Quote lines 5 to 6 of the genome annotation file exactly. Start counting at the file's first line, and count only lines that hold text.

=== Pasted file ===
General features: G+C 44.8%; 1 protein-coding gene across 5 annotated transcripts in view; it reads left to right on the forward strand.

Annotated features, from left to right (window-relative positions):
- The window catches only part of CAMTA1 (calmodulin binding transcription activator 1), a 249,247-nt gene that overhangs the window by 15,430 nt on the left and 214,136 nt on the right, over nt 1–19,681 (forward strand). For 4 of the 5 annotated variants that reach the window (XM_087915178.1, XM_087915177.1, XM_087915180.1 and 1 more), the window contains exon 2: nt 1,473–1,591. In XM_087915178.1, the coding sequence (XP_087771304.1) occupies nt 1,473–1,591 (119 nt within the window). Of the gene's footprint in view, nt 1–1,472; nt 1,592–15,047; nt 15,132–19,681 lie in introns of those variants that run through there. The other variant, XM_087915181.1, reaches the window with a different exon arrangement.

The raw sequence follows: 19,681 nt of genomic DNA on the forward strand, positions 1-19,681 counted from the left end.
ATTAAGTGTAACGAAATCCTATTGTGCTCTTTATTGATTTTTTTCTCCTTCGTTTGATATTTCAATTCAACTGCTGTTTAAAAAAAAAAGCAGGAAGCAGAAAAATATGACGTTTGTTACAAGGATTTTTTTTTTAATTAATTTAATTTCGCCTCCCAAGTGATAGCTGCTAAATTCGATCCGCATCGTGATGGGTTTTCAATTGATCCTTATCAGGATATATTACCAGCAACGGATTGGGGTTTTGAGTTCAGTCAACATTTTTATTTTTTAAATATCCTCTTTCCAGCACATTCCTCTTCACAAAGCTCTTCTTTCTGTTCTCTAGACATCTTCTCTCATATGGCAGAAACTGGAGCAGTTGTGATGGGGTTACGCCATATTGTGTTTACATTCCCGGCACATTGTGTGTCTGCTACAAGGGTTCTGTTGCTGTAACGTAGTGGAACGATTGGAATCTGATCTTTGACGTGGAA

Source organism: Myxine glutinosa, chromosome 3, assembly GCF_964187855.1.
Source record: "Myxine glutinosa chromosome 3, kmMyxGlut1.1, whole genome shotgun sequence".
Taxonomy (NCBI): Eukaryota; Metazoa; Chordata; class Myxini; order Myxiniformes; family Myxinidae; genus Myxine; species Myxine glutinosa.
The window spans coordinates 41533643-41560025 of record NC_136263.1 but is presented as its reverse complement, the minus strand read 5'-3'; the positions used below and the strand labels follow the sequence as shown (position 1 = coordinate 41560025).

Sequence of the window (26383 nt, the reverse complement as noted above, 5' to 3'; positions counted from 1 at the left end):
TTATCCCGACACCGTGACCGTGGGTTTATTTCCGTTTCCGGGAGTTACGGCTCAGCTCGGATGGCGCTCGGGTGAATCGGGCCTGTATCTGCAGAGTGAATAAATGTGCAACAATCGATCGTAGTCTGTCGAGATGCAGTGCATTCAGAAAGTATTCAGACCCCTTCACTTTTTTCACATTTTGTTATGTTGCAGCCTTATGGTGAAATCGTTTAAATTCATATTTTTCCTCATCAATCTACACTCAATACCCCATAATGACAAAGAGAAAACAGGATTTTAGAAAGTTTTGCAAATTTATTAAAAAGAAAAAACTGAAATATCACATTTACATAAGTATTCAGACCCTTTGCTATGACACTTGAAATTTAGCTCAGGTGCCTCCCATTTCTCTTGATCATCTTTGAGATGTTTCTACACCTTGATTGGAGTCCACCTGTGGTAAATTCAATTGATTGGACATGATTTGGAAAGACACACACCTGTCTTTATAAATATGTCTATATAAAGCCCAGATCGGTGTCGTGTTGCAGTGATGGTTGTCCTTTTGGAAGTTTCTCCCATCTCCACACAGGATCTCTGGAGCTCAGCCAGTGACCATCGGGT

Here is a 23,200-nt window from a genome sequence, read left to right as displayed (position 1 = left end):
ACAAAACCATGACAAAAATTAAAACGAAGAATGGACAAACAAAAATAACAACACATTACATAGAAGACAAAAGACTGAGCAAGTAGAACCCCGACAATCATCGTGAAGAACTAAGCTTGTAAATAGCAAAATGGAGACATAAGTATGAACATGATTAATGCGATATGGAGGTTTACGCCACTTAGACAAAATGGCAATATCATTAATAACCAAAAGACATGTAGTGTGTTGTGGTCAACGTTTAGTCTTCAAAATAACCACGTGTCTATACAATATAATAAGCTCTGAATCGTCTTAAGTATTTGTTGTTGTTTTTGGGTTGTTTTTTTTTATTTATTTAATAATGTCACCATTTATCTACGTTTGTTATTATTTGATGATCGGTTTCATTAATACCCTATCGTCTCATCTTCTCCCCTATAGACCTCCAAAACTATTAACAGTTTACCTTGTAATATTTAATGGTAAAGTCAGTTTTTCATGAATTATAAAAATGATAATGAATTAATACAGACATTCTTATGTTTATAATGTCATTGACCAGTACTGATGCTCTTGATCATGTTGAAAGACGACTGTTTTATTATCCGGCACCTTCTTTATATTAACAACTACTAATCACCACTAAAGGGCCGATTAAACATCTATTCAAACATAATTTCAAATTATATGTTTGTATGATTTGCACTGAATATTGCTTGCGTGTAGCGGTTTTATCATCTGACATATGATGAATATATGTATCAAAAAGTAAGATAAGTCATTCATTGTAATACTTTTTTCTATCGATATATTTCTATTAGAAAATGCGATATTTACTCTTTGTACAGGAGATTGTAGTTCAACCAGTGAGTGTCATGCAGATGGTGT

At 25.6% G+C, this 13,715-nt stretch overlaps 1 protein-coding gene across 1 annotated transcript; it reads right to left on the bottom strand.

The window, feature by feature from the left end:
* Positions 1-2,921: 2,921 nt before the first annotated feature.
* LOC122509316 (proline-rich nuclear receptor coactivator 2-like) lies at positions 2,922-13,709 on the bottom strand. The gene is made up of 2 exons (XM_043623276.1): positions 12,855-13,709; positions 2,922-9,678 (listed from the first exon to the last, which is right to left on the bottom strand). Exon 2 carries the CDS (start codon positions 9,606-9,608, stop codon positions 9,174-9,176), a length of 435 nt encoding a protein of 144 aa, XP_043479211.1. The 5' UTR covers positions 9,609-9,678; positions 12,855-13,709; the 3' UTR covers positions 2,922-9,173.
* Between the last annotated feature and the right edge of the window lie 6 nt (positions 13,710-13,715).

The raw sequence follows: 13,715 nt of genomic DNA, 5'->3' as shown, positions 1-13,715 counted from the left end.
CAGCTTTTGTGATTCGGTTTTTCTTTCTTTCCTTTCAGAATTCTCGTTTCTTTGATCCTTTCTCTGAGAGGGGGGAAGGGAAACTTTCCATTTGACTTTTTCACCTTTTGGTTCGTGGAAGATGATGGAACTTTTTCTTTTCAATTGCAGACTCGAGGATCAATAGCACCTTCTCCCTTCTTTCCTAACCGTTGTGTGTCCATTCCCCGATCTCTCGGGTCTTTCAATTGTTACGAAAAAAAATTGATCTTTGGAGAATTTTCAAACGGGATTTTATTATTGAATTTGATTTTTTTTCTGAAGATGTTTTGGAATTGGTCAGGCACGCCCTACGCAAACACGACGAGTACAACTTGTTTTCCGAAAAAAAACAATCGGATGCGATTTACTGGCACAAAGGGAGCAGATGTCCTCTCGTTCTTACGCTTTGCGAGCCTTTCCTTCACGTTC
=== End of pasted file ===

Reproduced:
ATTAAGTGTAACGAAATCCTATTGTGCTCTTTATTGATTTTTTTCTCCTTCGTTTGATATTTCAATTCAACTGCTGTTTAAAAAAAAAAGCAGGAAGCAGAAAAATATGACGTTTGTTACAAGGATTTTTTTTTTAATTAATTTAATTTCGCCTCCCAAGTGATAGCTGCTAAATTCGATCCGCATCGTGATGGGTTTTCAATTGATCCTTATCAGGATATATTACCAGCAACGGATTGGGGTTTTGAGTTCAGTCAACATTTTTATTTTTTAAATATCCTCTTTCCAGCACATTCCTCTTCACAAAGCTCTTCTTTCTGTTCTCTAGACATCTTCTCTCATATGGCAGAAACTGGAGCAGTTGTGATGGGGTTACGCCATATTGTGTTTACATTCCCGGCACATTGTGTGTCTGCTACAAGGGTTCTGTTGCTGTAACGTAGTGGAACGATTGGAATCTGATCTTTGACGTGGAA

Source organism: Myxine glutinosa, chromosome 3, assembly GCF_964187855.1.